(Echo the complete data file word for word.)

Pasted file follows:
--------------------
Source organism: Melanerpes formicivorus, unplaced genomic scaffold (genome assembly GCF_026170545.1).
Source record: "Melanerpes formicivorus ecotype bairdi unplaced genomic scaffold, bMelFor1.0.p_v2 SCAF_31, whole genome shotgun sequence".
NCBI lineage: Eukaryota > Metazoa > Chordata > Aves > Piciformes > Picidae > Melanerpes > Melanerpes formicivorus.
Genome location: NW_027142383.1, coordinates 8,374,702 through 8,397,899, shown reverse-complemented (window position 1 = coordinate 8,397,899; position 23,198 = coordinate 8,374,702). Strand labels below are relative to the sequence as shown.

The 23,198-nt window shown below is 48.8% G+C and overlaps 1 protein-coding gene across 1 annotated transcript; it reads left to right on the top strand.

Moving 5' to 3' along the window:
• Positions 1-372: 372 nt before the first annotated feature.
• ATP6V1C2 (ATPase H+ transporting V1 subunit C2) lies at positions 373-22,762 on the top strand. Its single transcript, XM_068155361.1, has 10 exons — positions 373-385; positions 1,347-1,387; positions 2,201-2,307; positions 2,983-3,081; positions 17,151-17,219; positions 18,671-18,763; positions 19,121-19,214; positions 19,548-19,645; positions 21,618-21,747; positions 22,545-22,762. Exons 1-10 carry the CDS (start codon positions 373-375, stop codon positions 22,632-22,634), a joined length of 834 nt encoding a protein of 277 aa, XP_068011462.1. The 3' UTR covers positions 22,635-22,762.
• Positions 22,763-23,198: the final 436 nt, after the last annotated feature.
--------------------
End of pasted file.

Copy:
Source organism: Melanerpes formicivorus, unplaced genomic scaffold (genome assembly GCF_026170545.1).
Source record: "Melanerpes formicivorus ecotype bairdi unplaced genomic scaffold, bMelFor1.0.p_v2 SCAF_31, whole genome shotgun sequence".
NCBI lineage: Eukaryota > Metazoa > Chordata > Aves > Piciformes > Picidae > Melanerpes > Melanerpes formicivorus.
Genome location: NW_027142383.1, coordinates 8,374,702 through 8,397,899, shown reverse-complemented (window position 1 = coordinate 8,397,899; position 23,198 = coordinate 8,374,702). Strand labels below are relative to the sequence as shown.

The 23,198-nt window shown below is 48.8% G+C and overlaps 1 protein-coding gene across 1 annotated transcript; it reads left to right on the top strand.

Moving 5' to 3' along the window:
• Positions 1-372: 372 nt before the first annotated feature.
• ATP6V1C2 (ATPase H+ transporting V1 subunit C2) lies at positions 373-22,762 on the top strand. Its single transcript, XM_068155361.1, has 10 exons — positions 373-385; positions 1,347-1,387; positions 2,201-2,307; positions 2,983-3,081; positions 17,151-17,219; positions 18,671-18,763; positions 19,121-19,214; positions 19,548-19,645; positions 21,618-21,747; positions 22,545-22,762. Exons 1-10 carry the CDS (start codon positions 373-375, stop codon positions 22,632-22,634), a joined length of 834 nt encoding a protein of 277 aa, XP_068011462.1. The 3' UTR covers positions 22,635-22,762.
• Positions 22,763-23,198: the final 436 nt, after the last annotated feature.